May 8, 2018

ZTE sanctions might strengthen Chinese tech

Illustration: Rebecca Zisser/Axios

When the U.S. announced new trade sanctions against Chinese tech giant ZTE last month, it didn't intend to strengthen China's domestic semiconductor industry. But trade fights can have unexpected consequences.

"The Trump administration probably didn't think twice about sanctioning ZTE, but it's going to have real effects," said Jim Lewis, senior vice president at the Center for Strategic and International Studies and a former head of the Commerce Department team dealing with national security issues in high tech trade with China.

The broad strokes: In mid-April, the U.S, which says ZTE has illegally traded with North Korea and Iran and covered up its actions, barred the company from access to all U.S. exports for 7 years. ZTE is dependent on American microprocessors to build its wares.

  • On Friday, the Wall Street Journal reported China would invest $47 billion to develop its own semiconductor industry to cut reliance on the west.
  • That appears to be in play whether or not ZTE is successful in this week's request for the U.S. government to suspend its penalty.

The intrigue: Skirmishes over semiconductors and those involving China's two leading hardware firms, Huawei and ZTE, always happen under a cloud of national security and cybersecurity fears.

  • The U.S. blocked the sale of semiconductor firms to Chinese owners for national security reasons.
  • ZTE and Huawei phones were recently banned from U.S. military base stores for cybersecurity concerns and the House draft of the annual National Defense Authorization Act released Monday bars military purchases of equipment from the Chinese companies.
  • The U.S. has long warned telecom firms not to use the Chinese firms' products, which the FCC moved to formally ban the use of federal funds to purchase in April.

The big picture: China represents 60.6% of the global semiconductor market, but lacks both the design and production capacity to make anywhere near enough for its own needs. U.S.-based firms like Intel and Qualcomm tend to benefit from this lack of capacity.

  • In 2014, China launched a $22 billion fund to grow indigenous semiconductor companies.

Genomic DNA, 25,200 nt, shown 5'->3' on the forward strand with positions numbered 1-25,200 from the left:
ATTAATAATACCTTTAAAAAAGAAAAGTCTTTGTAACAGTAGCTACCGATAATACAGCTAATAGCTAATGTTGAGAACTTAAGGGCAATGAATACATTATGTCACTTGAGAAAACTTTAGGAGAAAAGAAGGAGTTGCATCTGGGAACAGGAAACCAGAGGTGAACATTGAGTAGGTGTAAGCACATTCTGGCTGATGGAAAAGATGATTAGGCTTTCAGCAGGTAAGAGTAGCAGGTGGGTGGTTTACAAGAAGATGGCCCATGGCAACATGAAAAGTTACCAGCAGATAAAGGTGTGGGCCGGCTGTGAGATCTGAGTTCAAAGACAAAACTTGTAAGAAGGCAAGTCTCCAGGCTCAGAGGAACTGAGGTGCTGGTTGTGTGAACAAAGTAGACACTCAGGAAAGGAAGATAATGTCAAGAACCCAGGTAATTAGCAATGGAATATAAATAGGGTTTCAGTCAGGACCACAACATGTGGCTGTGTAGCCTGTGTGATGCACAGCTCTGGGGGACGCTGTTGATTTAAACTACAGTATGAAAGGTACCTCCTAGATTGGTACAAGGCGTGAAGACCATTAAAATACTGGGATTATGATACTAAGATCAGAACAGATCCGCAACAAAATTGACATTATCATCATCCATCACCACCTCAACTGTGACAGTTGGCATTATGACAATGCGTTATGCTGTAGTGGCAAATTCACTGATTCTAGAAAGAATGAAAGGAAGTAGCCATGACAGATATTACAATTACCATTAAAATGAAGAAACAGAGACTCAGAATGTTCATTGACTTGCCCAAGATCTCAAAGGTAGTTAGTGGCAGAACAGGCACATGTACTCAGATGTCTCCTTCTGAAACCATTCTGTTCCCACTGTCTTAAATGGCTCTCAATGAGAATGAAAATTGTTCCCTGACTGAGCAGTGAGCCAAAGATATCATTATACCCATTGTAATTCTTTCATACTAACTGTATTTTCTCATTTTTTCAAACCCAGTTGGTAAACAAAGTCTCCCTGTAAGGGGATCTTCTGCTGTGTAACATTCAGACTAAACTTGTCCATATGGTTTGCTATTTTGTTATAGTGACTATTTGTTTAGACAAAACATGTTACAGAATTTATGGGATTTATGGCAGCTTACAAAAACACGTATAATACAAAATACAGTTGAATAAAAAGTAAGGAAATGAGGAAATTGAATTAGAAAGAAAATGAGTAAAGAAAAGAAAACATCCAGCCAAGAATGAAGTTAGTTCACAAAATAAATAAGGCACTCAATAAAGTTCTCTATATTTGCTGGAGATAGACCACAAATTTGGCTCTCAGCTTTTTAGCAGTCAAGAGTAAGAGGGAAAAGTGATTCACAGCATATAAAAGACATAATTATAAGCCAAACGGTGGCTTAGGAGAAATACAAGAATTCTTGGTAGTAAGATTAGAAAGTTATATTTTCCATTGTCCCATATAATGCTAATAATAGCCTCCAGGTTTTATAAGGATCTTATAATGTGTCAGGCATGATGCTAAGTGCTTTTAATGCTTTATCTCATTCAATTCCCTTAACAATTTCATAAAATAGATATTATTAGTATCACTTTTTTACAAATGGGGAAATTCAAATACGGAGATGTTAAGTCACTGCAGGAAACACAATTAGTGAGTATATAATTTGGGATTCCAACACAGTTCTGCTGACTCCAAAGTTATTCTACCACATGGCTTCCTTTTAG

• That was enough to raise U.S. concerns that China was putting its finger on the scale of tech markets.

Be smart: China's government isn't going to let ZTE fail.

  • Beijing will need to give ZTE gigantic low- or no-interest loans to weather the storm — something Lewis gives a roughly "100% chance" of happening.
  • Though ZTE is still deeply dependent on Qualcomm and Intel, Huawei has been preparing to distance its operations from the west for some time and has developed its own less-advanced-but-good-enough processor to use in lieu of American components. To survive, ZTE might need a hand from Huawei's tech.

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Coronavirus dashboard

Illustration: Sarah Grillo/Axios

  1. Global: Total confirmed cases as of 3 a.m. ET: 665,164 — Total deaths: 30,852 — Total recoveries: 140,225.
  2. U.S.: Leads the world in cases. Total confirmed cases as of 3 a.m. ET: 124,665 — Total deaths: 2,191 — Total recoveries: 1,095.
  3. Federal government latest: President Trump announces new travel advisories for New York, New Jersey and Connecticut, but rules out quarantine enforcement. Per the CDC, residents of those states must now "refrain from non-essential domestic travel for 14 days," with the exception of critical infrastructure industry workers.
  4. State updates: Alaska is latest state to issue a stay-at-home order — New York is trying to nearly triple its hospital capacity in less than a month and has moved its presidential primary to June 23. Some Midwestern swing voters who backed Trump's handling of the virus less than two weeks ago are balking at his call for the U.S. to be "opened up" by Easter.
  5. World updates: In Spain, over 1,400 people were confirmed dead between Thursday to Saturday.
  6. 🚀 Space updates: OneWeb filed for bankruptcy amid the novel coronavirus pandemic.
  7. Hollywood: Tom Hanks and Rita Wilson have returned to U.S. after being treated for coronavirus.
  8. What should I do? Answers about the virus from Axios expertsWhat to know about social distancingQ&A: Minimizing your coronavirus risk
  9. Other resources: CDC on how to avoid the virus, what to do if you get it.

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The big picture: The number of deaths from COVID-19 in the U.S. surpassed 2,000 on Saturday. The United States leads the world in confirmed coronavirus infections — more than 124,000 by early Sunday. The number of those recovered from the virus in the U.S. passed the 1,000-mark on Saturday evening.

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